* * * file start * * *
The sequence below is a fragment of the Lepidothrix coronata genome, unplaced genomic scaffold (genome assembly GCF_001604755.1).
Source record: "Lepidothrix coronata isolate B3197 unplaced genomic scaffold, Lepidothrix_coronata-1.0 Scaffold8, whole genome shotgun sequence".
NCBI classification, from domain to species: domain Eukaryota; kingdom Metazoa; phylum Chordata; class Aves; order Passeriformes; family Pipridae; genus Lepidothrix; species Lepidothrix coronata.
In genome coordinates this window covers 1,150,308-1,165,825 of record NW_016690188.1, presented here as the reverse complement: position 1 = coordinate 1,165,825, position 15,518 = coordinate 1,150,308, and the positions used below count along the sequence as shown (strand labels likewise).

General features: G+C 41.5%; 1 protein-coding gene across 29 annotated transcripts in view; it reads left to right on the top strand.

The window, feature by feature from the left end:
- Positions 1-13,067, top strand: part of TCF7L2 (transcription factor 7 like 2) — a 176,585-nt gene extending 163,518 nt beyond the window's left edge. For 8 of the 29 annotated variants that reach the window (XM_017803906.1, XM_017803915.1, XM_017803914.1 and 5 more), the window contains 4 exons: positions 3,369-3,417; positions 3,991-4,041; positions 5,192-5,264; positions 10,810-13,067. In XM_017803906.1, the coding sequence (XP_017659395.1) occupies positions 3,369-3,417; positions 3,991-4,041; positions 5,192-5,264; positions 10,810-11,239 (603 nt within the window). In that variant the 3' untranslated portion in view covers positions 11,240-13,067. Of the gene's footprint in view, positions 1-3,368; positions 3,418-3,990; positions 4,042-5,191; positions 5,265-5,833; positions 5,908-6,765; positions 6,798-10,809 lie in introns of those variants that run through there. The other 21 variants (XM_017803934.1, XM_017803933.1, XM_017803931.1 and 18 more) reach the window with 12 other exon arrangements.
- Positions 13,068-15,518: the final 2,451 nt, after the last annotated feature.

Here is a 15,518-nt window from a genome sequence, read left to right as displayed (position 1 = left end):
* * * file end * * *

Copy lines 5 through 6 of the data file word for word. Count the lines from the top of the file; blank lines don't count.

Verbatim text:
General features: G+C 41.5%; 1 protein-coding gene across 29 annotated transcripts in view; it reads left to right on the top strand.

The window, feature by feature from the left end: